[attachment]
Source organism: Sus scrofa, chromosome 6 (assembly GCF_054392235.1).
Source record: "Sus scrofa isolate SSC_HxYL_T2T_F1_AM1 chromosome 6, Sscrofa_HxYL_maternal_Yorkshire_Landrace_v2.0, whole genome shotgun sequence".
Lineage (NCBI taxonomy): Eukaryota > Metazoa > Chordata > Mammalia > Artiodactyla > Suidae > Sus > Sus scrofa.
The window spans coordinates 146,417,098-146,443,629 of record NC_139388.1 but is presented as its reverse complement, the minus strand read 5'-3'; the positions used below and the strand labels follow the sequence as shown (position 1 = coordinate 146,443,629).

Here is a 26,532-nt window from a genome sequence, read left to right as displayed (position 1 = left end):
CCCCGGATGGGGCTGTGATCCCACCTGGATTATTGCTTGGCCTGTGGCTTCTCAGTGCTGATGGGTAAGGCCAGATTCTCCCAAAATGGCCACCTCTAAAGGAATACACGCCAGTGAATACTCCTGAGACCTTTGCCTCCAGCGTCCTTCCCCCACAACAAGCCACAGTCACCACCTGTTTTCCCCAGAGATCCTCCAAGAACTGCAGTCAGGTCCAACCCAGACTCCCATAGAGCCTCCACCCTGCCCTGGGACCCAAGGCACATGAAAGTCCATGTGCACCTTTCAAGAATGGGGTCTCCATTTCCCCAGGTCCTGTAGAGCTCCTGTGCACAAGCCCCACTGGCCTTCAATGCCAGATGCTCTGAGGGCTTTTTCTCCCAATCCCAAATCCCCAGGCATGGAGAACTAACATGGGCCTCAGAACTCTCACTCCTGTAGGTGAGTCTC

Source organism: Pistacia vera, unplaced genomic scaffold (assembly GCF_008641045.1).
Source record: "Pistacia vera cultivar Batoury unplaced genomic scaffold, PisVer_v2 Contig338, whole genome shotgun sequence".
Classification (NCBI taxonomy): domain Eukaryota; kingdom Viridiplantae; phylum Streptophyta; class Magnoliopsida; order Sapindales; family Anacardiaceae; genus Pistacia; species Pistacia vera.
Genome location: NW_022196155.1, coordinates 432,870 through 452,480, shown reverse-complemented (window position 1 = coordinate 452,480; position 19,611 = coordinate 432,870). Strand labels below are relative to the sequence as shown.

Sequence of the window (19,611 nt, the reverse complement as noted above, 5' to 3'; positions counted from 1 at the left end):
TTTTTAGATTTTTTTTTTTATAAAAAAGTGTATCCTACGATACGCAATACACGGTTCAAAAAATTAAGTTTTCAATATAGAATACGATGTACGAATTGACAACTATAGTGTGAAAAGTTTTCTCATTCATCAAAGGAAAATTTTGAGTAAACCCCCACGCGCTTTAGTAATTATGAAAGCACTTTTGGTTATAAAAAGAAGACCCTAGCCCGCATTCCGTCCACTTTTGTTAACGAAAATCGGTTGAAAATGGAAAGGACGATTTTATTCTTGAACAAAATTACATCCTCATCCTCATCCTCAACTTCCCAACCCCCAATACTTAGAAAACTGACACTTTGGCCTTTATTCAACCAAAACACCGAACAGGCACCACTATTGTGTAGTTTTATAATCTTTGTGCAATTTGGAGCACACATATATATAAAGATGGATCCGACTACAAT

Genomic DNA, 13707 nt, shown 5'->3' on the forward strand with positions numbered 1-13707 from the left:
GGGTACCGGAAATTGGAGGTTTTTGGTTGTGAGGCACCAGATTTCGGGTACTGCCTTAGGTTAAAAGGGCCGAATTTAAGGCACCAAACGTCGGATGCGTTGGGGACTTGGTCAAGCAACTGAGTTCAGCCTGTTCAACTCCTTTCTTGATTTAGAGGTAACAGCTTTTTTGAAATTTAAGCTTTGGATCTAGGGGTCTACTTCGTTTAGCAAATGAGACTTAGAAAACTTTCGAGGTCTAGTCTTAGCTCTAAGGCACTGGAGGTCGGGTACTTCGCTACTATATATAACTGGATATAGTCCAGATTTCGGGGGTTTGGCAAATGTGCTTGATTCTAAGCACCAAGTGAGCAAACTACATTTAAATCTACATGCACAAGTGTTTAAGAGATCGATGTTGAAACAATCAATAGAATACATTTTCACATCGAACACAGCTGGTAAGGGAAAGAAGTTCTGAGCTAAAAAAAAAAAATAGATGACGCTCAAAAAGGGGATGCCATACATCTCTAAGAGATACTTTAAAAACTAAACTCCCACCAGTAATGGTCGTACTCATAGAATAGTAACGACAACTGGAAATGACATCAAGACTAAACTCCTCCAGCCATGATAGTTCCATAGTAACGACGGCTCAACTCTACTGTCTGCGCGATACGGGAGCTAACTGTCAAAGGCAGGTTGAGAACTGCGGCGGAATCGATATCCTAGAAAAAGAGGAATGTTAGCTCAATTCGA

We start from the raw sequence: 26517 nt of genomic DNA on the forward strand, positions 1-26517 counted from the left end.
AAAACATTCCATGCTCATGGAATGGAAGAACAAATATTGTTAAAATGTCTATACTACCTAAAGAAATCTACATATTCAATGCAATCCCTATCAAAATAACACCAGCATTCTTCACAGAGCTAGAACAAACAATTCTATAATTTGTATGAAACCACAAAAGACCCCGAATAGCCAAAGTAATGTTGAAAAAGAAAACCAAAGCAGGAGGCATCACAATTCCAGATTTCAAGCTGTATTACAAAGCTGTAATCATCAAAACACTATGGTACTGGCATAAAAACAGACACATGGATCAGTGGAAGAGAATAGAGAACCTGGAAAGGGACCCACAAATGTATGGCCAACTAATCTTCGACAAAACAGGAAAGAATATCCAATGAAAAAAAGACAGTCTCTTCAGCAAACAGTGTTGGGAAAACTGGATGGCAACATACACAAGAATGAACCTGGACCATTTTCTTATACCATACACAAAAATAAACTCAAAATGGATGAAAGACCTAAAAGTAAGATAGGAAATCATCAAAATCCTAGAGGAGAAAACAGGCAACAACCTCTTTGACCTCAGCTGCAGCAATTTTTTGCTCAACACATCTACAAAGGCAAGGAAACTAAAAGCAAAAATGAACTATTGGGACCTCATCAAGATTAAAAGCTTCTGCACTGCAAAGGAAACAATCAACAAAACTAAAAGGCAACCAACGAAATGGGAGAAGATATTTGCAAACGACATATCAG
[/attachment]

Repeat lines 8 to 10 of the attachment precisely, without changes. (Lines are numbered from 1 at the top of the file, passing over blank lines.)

Source record: "Pistacia vera cultivar Batoury unplaced genomic scaffold, PisVer_v2 Contig338, whole genome shotgun sequence".
Classification (NCBI taxonomy): domain Eukaryota; kingdom Viridiplantae; phylum Streptophyta; class Magnoliopsida; order Sapindales; family Anacardiaceae; genus Pistacia; species Pistacia vera.
Genome location: NW_022196155.1, coordinates 432,870 through 452,480, shown reverse-complemented (window position 1 = coordinate 452,480; position 19,611 = coordinate 432,870). Strand labels below are relative to the sequence as shown.